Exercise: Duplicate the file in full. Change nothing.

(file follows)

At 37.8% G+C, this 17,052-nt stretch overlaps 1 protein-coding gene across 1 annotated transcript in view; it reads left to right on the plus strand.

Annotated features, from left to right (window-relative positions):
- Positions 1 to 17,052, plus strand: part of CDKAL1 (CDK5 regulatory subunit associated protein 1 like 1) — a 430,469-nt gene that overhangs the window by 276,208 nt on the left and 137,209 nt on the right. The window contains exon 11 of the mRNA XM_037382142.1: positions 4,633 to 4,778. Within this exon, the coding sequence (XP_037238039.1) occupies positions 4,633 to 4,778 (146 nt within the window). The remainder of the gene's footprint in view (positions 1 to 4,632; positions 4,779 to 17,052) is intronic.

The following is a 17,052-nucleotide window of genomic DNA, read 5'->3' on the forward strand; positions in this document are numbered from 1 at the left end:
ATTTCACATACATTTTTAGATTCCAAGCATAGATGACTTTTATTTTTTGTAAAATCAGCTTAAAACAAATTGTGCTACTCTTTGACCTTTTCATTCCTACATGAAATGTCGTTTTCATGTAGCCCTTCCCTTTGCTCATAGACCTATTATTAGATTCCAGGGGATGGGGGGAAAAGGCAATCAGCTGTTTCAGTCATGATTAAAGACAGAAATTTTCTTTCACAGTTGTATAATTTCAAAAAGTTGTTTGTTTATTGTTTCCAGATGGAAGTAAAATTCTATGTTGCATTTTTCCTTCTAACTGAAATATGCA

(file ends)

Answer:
At 37.8% G+C, this 17,052-nt stretch overlaps 1 protein-coding gene across 1 annotated transcript in view; it reads left to right on the plus strand.

Annotated features, from left to right (window-relative positions):
- Positions 1 to 17,052, plus strand: part of CDKAL1 (CDK5 regulatory subunit associated protein 1 like 1) — a 430,469-nt gene that overhangs the window by 276,208 nt on the left and 137,209 nt on the right. The window contains exon 11 of the mRNA XM_037382142.1: positions 4,633 to 4,778. Within this exon, the coding sequence (XP_037238039.1) occupies positions 4,633 to 4,778 (146 nt within the window). The remainder of the gene's footprint in view (positions 1 to 4,632; positions 4,779 to 17,052) is intronic.

The following is a 17,052-nucleotide window of genomic DNA, read 5'->3' on the forward strand; positions in this document are numbered from 1 at the left end:
ATTTCACATACATTTTTAGATTCCAAGCATAGATGACTTTTATTTTTTGTAAAATCAGCTTAAAACAAATTGTGCTACTCTTTGACCTTTTCATTCCTACATGAAATGTCGTTTTCATGTAGCCCTTCCCTTTGCTCATAGACCTATTATTAGATTCCAGGGGATGGGGGGAAAAGGCAATCAGCTGTTTCAGTCATGATTAAAGACAGAAATTTTCTTTCACAGTTGTATAATTTCAAAAAGTTGTTTGTTTATTGTTTCCAGATGGAAGTAAAATTCTATGTTGCATTTTTCCTTCTAACTGAAATATGCA